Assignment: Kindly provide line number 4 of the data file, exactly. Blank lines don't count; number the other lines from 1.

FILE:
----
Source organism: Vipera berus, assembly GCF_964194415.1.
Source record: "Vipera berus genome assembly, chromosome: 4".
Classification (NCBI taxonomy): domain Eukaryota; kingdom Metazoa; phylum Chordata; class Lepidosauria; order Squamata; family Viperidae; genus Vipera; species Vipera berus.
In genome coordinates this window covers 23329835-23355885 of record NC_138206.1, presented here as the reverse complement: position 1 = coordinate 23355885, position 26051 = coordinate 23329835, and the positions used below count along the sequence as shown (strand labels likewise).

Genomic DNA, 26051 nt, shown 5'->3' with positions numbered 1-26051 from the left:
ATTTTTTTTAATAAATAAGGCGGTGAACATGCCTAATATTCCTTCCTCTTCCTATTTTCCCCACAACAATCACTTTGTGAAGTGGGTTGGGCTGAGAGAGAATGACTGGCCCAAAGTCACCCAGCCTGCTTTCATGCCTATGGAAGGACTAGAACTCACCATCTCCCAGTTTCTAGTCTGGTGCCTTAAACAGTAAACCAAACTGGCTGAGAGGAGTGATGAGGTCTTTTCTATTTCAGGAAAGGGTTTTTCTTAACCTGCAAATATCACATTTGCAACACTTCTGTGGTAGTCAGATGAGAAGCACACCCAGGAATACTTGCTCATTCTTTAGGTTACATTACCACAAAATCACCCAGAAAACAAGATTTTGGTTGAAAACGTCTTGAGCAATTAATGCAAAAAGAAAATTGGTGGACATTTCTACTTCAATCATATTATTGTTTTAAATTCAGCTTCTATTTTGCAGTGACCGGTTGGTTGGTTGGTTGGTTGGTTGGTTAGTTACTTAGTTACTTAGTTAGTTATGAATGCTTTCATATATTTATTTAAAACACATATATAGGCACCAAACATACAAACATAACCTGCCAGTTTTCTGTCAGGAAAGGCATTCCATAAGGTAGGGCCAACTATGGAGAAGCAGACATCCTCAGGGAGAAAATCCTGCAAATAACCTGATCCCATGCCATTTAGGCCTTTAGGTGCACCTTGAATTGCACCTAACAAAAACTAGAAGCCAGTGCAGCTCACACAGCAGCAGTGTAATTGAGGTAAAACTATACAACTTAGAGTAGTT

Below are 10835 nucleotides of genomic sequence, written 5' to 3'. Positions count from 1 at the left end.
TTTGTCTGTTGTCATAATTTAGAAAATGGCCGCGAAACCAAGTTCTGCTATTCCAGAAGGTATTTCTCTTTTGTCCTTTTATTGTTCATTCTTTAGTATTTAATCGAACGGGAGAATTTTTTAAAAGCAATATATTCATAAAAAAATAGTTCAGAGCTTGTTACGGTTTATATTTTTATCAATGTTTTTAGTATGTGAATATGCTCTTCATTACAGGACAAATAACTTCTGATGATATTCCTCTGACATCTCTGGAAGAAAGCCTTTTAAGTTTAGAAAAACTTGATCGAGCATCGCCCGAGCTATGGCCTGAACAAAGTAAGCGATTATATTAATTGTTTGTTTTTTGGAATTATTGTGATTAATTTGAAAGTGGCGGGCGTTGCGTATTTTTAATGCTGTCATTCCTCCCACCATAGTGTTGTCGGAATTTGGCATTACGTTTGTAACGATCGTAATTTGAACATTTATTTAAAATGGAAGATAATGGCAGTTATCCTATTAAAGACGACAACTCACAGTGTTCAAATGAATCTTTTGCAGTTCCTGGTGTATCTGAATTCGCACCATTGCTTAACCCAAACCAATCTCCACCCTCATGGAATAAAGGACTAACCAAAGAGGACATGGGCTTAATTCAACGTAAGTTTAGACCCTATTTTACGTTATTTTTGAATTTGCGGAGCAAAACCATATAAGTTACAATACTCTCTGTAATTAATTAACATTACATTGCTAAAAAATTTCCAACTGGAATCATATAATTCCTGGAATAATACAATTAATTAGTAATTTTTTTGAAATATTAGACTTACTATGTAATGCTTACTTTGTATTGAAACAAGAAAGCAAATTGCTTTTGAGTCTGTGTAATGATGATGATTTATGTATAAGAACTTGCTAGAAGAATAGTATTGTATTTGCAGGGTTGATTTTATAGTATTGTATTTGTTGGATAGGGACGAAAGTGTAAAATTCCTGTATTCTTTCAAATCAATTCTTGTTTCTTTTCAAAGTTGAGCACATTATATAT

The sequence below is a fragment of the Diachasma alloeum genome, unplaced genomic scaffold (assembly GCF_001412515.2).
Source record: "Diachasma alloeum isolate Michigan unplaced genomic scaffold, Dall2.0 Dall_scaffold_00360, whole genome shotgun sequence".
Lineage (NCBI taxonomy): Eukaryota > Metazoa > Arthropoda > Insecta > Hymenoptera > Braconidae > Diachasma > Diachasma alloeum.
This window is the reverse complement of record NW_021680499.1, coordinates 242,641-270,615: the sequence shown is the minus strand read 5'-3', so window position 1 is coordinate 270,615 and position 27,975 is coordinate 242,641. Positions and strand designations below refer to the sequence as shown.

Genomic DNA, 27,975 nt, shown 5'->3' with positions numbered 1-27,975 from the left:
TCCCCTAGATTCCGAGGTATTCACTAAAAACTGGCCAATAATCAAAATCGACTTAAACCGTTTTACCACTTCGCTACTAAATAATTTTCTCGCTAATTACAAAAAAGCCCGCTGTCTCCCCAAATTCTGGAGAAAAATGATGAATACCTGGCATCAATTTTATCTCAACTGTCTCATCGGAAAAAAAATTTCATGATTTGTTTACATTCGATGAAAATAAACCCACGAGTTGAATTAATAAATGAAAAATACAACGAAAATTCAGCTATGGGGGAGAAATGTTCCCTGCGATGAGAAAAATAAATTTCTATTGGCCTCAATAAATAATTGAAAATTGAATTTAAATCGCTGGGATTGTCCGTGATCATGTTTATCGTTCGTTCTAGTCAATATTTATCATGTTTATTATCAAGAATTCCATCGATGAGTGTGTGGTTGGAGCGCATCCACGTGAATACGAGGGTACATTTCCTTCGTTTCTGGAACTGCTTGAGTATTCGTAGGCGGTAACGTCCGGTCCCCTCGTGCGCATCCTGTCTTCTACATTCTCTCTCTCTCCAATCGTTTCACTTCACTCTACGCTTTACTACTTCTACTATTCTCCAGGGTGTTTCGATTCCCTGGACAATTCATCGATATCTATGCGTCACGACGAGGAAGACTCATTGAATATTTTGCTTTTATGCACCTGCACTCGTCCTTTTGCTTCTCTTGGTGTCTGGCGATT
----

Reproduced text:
In genome coordinates this window covers 23329835-23355885 of record NC_138206.1, presented here as the reverse complement: position 1 = coordinate 23355885, position 26051 = coordinate 23329835, and the positions used below count along the sequence as shown (strand labels likewise).